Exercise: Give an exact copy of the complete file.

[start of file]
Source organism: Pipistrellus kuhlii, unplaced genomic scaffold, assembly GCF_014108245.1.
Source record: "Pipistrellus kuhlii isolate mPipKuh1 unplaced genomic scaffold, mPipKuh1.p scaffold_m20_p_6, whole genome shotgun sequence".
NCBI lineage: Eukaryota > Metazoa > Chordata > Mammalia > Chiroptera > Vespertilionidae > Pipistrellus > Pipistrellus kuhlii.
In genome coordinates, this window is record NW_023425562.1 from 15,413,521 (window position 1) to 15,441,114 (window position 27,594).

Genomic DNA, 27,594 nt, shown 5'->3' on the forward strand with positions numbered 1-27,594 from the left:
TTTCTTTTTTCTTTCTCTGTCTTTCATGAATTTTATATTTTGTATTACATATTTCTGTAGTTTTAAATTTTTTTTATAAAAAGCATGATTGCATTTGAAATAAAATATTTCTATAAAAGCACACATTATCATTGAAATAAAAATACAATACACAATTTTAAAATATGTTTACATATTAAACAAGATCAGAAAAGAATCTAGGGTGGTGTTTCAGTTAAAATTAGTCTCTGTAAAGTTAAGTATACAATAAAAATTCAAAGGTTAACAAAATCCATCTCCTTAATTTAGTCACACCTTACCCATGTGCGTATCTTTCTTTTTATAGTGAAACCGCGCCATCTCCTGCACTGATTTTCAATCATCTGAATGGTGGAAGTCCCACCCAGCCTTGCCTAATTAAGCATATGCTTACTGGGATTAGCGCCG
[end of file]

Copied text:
Source organism: Pipistrellus kuhlii, unplaced genomic scaffold, assembly GCF_014108245.1.
Source record: "Pipistrellus kuhlii isolate mPipKuh1 unplaced genomic scaffold, mPipKuh1.p scaffold_m20_p_6, whole genome shotgun sequence".
NCBI lineage: Eukaryota > Metazoa > Chordata > Mammalia > Chiroptera > Vespertilionidae > Pipistrellus > Pipistrellus kuhlii.
In genome coordinates, this window is record NW_023425562.1 from 15,413,521 (window position 1) to 15,441,114 (window position 27,594).

Genomic DNA, 27,594 nt, shown 5'->3' on the forward strand with positions numbered 1-27,594 from the left:
TTTCTTTTTTCTTTCTCTGTCTTTCATGAATTTTATATTTTGTATTACATATTTCTGTAGTTTTAAATTTTTTTTATAAAAAGCATGATTGCATTTGAAATAAAATATTTCTATAAAAGCACACATTATCATTGAAATAAAAATACAATACACAATTTTAAAATATGTTTACATATTAAACAAGATCAGAAAAGAATCTAGGGTGGTGTTTCAGTTAAAATTAGTCTCTGTAAAGTTAAGTATACAATAAAAATTCAAAGGTTAACAAAATCCATCTCCTTAATTTAGTCACACCTTACCCATGTGCGTATCTTTCTTTTTATAGTGAAACCGCGCCATCTCCTGCACTGATTTTCAATCATCTGAATGGTGGAAGTCCCACCCAGCCTTGCCTAATTAAGCATATGCTTACTGGGATTAGCGCCG